Instructional Coaching Part 2

ClassLast month I wrote about the research supporting coaching and how critical the role of coaching is for the application of new or refining practice in the classroom.  Research indicates (Joyce and Showers 2002) that instructional coaching is critical for application into classrooms.  In fact, when demonstration and practice with feedback (coaching) is added to the theory (traditional workshop), application in classrooms goes from 5% to 95%.  So what does coaching mean and how does this approach accomplish such a significant shift?

What does a coach do?

Jim Knight, a prominent researcher on instructional coaching summarizes… “a good coach is  an excellent teacher and is kind-hearted, respectful, patient, compassionate and honest.  A good coach has high expectations and provides the affirmative and honest feedback that help people to realize those expectations “(Instructional Coaching: A Partnership Approach to Improving Instruction, Jim Knight, 2007).  The key phrases for me are having respect and high expectations for teachers.  The affirmation and feedback to achieve high expectations seem to be how to support teachers.  While the focus is on the teacher, the outcome is the desire to have the students get the most from their experience within the classroom.

Coaching may mean working with teachers to use a particular approach within a specific content area (for example, specific strategy or approach encountered in traditional workshop or reading) or they may work to improve general instructional practices or to promote a more reflective, collaborative and professional culture among the faculty.  In order to support their work with teachers coaches need to have pedagogical knowledge, content expertise, and interpersonal capabilities.  A coach needs to have knowledge regarding working with adults, change process and system organization.  They need to develop respectful and trusting relationships.     A coach may model, observe and provide data or feedback. They might suggest resources, including peers or alternative strategies. The goal is to empower another person through their reflections to become better at their craft.    So the art of coaching includes feedback, objective data and guiding opportunities for reflection.

What might coaching look like?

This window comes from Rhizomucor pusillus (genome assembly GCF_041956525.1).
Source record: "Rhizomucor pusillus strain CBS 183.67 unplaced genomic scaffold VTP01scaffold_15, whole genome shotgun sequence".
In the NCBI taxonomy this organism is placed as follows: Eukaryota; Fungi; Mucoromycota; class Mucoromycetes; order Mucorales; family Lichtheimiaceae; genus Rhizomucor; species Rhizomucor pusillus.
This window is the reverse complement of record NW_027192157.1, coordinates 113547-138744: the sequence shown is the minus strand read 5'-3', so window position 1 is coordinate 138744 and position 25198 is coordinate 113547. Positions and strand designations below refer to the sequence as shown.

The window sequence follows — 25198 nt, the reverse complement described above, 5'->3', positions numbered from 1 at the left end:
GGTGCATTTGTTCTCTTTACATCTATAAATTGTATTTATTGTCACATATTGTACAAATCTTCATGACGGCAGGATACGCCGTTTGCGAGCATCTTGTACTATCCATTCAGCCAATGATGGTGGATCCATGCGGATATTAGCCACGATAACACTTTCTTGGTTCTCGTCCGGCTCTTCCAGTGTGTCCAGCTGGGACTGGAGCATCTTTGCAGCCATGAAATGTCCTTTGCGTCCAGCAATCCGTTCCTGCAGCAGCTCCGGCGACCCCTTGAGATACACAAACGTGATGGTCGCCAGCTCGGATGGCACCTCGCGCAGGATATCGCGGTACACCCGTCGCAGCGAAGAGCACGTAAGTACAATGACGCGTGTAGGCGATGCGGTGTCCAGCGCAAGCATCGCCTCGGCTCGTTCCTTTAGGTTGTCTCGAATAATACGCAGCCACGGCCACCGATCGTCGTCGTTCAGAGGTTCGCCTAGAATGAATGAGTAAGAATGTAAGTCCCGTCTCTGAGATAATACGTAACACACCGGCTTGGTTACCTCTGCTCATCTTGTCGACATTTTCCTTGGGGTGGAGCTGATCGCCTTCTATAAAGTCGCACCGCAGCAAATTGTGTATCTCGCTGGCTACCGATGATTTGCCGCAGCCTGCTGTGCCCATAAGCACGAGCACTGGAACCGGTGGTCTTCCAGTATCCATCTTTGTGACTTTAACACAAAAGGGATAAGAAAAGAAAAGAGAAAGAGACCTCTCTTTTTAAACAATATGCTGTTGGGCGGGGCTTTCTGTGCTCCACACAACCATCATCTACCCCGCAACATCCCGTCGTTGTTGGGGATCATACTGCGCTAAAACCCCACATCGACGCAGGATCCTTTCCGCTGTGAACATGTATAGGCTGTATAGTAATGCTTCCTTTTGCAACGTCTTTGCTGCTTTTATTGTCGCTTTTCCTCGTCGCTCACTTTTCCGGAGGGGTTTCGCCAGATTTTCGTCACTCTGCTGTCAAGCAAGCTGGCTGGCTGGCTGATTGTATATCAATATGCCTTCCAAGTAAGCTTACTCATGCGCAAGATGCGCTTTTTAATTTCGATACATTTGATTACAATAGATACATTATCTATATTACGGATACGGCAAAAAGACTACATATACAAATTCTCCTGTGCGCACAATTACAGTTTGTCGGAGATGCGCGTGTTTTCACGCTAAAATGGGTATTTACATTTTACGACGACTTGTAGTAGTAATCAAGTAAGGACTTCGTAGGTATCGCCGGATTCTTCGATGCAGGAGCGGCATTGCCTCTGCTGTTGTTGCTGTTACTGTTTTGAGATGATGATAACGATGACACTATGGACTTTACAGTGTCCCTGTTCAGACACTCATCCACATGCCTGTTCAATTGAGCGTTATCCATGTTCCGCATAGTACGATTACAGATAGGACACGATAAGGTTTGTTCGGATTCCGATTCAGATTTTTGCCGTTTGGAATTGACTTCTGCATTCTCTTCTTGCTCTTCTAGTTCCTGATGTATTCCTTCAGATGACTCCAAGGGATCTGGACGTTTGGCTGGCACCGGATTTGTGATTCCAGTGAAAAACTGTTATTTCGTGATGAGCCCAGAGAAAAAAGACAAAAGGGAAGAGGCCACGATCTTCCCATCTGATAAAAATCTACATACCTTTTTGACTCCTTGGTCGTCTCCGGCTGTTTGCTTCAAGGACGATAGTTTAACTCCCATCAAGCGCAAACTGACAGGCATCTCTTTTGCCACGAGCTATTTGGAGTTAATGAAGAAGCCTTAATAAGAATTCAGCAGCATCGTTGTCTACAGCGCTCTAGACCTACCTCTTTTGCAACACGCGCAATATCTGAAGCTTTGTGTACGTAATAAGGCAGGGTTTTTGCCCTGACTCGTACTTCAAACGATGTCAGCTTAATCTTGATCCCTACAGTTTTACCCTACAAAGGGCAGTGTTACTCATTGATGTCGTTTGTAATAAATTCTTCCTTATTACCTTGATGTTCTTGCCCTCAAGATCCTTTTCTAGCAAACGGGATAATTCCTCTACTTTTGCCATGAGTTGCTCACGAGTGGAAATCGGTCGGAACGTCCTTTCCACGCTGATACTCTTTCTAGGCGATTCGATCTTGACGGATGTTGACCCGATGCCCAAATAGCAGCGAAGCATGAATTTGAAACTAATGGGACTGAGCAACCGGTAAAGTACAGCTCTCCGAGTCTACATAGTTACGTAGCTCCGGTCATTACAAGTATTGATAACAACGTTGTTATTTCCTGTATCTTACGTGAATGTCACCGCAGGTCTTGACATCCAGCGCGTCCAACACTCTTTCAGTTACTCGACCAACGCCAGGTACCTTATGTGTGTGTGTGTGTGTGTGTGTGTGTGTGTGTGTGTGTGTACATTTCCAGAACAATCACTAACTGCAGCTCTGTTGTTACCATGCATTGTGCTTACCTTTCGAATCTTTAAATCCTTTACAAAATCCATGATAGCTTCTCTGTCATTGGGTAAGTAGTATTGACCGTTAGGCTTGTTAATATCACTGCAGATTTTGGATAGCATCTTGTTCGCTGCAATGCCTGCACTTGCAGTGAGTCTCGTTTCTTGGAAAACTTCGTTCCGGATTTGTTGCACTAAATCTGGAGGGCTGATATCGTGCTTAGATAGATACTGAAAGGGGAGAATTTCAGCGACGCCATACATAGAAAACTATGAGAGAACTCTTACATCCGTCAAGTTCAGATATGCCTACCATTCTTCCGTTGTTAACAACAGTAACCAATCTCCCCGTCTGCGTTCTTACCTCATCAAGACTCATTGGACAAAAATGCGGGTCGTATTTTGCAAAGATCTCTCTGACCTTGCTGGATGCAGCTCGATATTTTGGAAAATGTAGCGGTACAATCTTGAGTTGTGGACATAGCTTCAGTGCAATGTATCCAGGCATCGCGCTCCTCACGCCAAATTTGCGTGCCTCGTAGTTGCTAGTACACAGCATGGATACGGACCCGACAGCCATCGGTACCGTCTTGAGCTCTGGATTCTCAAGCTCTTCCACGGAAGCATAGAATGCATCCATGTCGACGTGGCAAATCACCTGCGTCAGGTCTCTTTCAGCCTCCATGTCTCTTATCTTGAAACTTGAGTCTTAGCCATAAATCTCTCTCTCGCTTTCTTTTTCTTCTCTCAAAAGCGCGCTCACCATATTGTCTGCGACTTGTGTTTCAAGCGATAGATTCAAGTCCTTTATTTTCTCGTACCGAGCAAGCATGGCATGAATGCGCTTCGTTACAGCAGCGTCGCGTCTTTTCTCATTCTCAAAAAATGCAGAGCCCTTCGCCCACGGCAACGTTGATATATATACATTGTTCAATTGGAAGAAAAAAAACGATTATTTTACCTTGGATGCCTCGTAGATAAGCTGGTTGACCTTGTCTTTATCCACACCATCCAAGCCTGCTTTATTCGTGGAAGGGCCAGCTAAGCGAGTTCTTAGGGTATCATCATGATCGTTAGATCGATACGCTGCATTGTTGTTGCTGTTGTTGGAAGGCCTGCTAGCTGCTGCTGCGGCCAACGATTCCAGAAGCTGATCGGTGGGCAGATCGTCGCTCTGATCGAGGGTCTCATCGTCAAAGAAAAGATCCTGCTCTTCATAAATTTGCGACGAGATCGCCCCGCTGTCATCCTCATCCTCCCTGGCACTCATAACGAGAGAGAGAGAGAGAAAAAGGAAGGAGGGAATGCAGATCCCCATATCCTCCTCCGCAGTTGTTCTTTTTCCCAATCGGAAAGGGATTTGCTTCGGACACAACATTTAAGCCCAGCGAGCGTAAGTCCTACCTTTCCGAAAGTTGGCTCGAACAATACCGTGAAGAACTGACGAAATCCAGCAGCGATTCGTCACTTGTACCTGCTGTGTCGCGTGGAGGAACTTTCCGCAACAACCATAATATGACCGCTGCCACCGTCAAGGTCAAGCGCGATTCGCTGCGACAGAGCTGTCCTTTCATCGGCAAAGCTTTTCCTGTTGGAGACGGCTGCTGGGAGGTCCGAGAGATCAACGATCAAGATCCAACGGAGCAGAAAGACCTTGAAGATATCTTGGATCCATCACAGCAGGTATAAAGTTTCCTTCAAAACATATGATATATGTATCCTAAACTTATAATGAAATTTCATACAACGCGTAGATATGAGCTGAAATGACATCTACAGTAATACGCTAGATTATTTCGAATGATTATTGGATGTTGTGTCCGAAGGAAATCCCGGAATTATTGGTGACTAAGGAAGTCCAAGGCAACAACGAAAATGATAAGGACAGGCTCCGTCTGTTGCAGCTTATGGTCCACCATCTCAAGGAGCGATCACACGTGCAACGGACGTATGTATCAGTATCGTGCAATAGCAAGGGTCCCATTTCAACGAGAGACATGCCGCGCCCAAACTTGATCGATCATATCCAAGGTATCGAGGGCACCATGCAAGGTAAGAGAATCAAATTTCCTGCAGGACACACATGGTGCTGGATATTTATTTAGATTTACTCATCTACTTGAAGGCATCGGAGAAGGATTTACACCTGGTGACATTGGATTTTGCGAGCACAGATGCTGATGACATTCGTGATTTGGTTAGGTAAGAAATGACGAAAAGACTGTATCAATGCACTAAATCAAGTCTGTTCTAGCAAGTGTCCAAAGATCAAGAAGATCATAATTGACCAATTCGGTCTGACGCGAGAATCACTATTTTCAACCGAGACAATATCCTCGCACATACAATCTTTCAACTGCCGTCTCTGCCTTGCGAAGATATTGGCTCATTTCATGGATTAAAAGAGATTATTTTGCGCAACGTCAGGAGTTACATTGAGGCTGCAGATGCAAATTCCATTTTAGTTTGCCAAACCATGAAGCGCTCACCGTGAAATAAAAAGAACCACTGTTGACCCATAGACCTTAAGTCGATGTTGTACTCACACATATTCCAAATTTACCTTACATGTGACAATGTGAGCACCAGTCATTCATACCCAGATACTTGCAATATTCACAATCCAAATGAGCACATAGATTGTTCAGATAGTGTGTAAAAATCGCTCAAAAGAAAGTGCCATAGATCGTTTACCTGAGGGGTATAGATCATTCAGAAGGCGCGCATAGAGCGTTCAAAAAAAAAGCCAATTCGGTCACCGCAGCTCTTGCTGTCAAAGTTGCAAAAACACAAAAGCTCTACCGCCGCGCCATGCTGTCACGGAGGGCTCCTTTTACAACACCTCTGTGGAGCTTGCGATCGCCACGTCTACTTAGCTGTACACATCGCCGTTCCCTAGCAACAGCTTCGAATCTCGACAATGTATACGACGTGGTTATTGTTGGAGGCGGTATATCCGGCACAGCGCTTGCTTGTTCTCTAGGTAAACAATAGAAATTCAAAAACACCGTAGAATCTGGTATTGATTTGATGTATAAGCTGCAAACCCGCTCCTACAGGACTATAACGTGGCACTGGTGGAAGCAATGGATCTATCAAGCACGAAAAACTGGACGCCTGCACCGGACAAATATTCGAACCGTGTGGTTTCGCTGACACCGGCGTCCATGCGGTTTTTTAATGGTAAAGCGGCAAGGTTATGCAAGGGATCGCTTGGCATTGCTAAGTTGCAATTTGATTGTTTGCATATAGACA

Coaching can take many forms.  It might be a peer, it might be someone with specific role within a district, it might be a staff developer or teacher trainer from BOCES.  Coaching generally includes prior goals or focus established, data gathering and a protocol to structure a reflection—which leads to the process starting again as the bar raises for ever improving practice.  Coaching can be approached from a virtual or in-person approach.  The Teaching Channel has videos demonstrating a couple of ways coaching might be approached.

Here is an example of what coaching looks like in one classroom and here is an example that includes a virtual approach.

Additionally, Elena Aquilar has blogged on instructional coaching and the conditions and qualities for successful coaching.

Why does this model work?

Jim Knight and his colleagues at University of Kansas Center for Research on Learning have conducted research indicating teaching is complex and difficult and that teachers frequently require additional support to implement changes in practice.  Their research indicates that coaching can be one of those ways.  Still to be answered in my mind is the why.    Perhaps, the why is common sense?  Just as in learning or refining any skill (such as my recent attempt to recreate a family recipe) it takes multiple trials with dollops of feedback to shape the end result.

What are your experiences with instructional coaching?

Radicello_Lynn_WEBUntil next time,
Lynn
lradicel@ocmboces.org

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